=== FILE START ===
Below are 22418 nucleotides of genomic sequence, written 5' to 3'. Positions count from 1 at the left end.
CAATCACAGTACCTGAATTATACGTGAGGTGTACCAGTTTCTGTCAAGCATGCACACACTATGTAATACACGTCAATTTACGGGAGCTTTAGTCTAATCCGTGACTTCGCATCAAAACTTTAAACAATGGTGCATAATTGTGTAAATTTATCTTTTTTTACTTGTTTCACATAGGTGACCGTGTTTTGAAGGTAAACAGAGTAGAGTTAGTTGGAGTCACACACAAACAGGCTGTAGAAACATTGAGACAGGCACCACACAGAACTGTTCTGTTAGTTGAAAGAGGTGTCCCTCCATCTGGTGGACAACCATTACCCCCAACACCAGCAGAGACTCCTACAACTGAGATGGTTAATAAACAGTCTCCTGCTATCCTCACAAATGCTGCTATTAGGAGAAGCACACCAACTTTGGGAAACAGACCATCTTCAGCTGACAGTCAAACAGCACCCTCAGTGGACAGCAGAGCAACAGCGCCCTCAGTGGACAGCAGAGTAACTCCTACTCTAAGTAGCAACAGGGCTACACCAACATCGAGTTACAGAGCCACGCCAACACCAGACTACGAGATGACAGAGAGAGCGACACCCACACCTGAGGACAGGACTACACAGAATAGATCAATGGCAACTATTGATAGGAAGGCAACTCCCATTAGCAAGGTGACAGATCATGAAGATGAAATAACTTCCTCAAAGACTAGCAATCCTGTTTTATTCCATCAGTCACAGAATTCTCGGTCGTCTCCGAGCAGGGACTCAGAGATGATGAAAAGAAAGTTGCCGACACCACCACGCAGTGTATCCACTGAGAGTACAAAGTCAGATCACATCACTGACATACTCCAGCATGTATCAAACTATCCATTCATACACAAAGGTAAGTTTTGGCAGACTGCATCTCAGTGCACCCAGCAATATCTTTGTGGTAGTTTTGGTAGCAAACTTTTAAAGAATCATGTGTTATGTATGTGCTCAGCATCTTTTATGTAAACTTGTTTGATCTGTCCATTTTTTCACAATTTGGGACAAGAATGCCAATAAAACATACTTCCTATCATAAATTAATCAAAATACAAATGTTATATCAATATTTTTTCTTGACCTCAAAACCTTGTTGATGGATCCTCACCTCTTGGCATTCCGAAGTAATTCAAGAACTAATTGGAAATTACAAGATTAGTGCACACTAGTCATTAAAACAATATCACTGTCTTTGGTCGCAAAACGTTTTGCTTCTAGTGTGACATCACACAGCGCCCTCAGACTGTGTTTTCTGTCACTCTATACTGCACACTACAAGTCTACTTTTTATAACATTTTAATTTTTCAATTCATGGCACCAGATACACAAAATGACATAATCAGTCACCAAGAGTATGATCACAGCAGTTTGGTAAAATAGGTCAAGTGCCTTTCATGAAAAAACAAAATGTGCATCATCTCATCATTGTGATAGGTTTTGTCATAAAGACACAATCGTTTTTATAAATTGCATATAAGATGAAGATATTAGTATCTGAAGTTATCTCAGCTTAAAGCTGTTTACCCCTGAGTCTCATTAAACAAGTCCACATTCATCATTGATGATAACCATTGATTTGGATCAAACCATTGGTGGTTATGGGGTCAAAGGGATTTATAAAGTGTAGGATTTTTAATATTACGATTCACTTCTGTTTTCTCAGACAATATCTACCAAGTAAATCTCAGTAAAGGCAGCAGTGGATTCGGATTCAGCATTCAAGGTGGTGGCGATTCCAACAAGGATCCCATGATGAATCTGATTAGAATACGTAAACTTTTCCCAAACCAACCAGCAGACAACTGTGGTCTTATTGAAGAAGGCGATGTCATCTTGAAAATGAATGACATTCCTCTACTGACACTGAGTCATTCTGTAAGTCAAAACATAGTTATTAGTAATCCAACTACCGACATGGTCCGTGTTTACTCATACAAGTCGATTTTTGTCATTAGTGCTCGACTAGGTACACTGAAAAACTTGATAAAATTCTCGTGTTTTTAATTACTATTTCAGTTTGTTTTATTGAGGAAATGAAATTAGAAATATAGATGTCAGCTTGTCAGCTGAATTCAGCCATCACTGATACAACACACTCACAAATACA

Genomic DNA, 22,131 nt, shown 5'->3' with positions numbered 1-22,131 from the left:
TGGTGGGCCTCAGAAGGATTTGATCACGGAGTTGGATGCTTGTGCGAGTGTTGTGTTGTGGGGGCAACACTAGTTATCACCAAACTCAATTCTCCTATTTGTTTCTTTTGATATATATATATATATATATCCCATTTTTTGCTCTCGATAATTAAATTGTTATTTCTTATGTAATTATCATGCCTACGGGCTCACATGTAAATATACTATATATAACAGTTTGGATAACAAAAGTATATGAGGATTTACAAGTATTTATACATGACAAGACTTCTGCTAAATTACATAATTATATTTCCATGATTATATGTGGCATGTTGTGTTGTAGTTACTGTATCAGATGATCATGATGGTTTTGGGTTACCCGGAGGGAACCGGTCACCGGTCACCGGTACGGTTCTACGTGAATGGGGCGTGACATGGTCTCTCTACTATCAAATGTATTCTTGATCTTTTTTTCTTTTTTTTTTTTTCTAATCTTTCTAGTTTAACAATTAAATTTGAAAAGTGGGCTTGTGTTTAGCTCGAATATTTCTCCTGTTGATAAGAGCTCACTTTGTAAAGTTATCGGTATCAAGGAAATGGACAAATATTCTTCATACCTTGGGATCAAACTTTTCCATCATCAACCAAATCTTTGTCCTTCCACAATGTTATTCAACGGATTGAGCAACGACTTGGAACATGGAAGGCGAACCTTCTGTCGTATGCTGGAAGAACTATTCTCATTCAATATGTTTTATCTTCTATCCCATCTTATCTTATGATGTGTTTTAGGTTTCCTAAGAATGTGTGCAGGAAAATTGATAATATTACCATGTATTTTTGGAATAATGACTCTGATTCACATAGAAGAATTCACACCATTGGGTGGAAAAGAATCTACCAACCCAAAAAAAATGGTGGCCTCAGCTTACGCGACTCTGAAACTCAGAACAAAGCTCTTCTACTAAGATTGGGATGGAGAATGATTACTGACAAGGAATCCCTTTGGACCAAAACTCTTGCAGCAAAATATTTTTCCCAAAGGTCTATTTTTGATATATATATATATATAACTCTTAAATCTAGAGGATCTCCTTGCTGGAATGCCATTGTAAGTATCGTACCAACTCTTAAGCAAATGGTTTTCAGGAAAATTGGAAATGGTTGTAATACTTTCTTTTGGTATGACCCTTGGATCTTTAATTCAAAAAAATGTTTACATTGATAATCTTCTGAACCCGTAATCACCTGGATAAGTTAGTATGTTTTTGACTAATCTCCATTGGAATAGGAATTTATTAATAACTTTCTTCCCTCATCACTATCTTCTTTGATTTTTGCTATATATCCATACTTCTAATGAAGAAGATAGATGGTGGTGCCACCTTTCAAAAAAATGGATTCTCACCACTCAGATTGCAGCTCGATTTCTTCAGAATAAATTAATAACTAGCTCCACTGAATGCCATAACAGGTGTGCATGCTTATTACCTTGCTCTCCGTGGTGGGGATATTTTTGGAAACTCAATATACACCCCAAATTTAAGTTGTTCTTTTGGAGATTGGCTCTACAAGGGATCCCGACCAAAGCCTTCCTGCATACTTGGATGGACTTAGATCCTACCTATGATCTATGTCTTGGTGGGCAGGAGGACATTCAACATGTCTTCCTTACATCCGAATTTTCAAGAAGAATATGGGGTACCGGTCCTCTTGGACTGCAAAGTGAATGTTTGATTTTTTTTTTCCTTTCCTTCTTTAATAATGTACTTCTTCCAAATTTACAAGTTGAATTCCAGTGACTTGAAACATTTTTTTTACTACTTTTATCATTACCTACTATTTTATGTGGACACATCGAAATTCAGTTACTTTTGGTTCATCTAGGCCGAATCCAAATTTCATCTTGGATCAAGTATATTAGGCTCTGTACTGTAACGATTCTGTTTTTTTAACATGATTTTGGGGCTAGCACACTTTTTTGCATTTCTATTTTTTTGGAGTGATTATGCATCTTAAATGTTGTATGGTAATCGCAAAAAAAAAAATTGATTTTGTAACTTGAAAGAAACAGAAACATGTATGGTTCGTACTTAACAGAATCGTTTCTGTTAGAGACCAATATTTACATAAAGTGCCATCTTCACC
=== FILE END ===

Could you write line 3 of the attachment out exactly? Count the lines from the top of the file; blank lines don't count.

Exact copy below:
Genomic DNA, 22,131 nt, shown 5'->3' with positions numbered 1-22,131 from the left: